The project explores the role of Jewish collectors in shaping the collection and administration of the National Gallery, from its foundation to the Second World War.
It will bring the National Gallery into alliance with the major pan-European AHRC project (2019-23) on the ‘Jewish Country House: Objects, Networks, People’, part of which will investigate the role of Jewish cultural philanthropy in Britain during the long 19th century.
The National Gallery offers an invaluable case-study for thinking about how a Jewish minority - whether as collectors, donors, dealers or trustees - intervened in metropolitan institutions and helped to construct Britain’s artistic/cultural heritage. Over the period 1824-1945, the holdings of the Gallery were transformed thanks to significant donations from important Jewish collectors. Jewish donors, many of whom played an important role as National Gallery trustees in the first half of the 20th century, were also significant.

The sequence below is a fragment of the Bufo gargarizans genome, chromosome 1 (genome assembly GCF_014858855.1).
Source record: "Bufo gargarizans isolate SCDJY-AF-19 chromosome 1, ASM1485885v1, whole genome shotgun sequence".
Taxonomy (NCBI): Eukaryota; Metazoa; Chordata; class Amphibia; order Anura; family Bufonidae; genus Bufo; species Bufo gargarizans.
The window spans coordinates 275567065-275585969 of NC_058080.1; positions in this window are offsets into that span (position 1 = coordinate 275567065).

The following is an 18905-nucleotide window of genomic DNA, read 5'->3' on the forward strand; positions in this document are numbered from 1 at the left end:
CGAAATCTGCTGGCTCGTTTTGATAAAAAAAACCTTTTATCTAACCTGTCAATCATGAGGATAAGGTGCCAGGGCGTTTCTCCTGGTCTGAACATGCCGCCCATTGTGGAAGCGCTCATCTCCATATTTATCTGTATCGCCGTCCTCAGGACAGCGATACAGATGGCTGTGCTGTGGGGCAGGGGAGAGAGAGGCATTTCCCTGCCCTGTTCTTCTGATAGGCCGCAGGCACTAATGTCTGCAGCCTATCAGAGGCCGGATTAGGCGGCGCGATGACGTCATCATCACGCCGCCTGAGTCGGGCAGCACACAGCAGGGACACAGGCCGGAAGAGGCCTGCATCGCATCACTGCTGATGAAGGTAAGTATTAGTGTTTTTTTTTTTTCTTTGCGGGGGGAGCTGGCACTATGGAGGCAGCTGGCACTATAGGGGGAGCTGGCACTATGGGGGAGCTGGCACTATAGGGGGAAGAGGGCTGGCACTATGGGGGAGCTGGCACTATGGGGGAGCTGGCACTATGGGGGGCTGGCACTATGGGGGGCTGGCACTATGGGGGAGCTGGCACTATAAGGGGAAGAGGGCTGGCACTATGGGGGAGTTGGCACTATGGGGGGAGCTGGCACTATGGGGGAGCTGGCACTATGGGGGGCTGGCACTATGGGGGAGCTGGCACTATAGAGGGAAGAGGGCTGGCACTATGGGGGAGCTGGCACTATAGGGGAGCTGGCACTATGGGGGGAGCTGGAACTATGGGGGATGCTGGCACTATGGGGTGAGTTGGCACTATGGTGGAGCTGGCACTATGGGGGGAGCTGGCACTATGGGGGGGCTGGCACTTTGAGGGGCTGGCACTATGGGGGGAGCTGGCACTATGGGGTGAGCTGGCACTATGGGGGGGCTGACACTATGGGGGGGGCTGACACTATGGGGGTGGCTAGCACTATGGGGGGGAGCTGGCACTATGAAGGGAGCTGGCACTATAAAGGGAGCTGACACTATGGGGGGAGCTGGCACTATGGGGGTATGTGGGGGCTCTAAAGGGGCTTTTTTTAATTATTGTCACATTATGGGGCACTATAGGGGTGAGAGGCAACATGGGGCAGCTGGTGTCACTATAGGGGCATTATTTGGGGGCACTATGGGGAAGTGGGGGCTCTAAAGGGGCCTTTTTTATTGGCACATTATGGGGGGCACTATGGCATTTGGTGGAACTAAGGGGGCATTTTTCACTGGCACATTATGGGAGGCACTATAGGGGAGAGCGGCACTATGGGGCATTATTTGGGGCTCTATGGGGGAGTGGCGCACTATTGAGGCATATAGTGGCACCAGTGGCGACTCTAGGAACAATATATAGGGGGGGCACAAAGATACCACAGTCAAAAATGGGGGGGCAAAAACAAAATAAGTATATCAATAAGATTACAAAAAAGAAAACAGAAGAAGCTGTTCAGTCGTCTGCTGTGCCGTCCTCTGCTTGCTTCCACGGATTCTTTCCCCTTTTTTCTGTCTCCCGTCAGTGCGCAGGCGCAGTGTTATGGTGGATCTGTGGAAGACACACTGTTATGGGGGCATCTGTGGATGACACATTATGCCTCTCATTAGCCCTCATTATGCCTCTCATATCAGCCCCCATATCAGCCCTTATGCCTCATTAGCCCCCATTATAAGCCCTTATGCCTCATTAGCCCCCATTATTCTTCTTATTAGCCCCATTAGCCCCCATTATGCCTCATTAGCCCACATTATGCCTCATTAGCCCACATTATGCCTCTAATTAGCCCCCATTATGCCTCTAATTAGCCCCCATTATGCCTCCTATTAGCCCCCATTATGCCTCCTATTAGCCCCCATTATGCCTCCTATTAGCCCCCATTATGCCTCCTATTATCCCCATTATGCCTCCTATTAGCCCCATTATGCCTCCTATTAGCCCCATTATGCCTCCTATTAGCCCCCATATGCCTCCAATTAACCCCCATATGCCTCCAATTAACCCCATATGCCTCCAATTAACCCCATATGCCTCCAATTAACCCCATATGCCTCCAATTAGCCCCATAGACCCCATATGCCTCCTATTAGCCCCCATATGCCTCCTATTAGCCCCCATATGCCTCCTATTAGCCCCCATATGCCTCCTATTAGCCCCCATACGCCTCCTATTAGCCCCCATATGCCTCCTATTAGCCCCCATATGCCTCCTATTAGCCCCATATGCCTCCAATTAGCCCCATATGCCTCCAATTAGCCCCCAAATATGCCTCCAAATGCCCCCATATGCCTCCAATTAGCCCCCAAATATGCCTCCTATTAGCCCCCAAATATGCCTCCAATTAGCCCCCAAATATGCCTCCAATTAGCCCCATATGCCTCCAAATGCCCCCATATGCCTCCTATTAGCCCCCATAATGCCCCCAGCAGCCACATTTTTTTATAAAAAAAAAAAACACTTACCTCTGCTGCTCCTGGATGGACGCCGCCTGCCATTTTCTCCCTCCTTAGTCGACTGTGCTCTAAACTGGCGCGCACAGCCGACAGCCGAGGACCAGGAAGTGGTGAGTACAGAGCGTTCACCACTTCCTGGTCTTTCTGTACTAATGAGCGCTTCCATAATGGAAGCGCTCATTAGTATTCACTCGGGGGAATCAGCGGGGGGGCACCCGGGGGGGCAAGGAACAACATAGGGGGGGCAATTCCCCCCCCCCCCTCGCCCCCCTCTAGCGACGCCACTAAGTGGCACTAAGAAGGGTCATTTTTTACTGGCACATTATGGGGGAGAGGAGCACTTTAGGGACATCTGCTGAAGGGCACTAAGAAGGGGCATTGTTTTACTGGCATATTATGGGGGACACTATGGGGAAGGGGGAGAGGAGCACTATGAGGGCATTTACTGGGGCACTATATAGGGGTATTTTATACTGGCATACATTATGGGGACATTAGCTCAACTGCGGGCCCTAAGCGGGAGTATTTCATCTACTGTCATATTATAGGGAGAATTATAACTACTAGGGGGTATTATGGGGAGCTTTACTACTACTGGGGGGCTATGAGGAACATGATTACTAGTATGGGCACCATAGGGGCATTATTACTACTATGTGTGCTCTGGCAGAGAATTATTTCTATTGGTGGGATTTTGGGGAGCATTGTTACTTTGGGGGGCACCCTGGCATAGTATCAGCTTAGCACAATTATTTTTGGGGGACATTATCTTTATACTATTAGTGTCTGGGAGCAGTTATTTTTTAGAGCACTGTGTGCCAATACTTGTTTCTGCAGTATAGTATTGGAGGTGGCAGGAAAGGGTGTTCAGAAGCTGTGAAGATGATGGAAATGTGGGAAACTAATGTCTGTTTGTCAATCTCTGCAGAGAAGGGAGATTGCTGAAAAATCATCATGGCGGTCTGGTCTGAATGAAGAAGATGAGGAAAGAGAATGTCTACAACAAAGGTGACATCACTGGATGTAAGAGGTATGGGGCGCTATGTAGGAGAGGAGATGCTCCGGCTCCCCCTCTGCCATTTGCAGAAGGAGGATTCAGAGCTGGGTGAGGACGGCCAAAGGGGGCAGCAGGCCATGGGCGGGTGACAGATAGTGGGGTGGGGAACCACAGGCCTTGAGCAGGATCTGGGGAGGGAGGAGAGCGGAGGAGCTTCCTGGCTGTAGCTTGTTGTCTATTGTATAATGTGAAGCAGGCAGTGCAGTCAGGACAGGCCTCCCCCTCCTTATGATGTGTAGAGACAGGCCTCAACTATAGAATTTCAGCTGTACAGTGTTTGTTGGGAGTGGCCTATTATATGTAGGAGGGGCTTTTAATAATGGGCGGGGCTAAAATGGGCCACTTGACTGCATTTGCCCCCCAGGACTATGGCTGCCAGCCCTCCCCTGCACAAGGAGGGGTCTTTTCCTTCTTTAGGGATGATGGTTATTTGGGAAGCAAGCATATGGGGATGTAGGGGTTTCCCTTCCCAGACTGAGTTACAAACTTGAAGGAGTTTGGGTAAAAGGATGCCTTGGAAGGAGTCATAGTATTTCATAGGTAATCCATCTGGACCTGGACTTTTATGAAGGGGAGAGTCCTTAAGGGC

This CDP will interrogate the multiple Jewish histories at the National Gallery, embedded within its institutional history and its collections, but which have been previously concealed or at least understudied.
A main outcome will be a thesis that for the first time maps the engagement of Jewish collectors, dealers and philanthropists with the National Gallery in the 120 years from its foundation to the end of the Second World War.
In addition to its originality and historical interest, the project also has clear contemporary resonance, as museums aim to become more reflexive about their origins and the diverse histories they can narrate and embrace.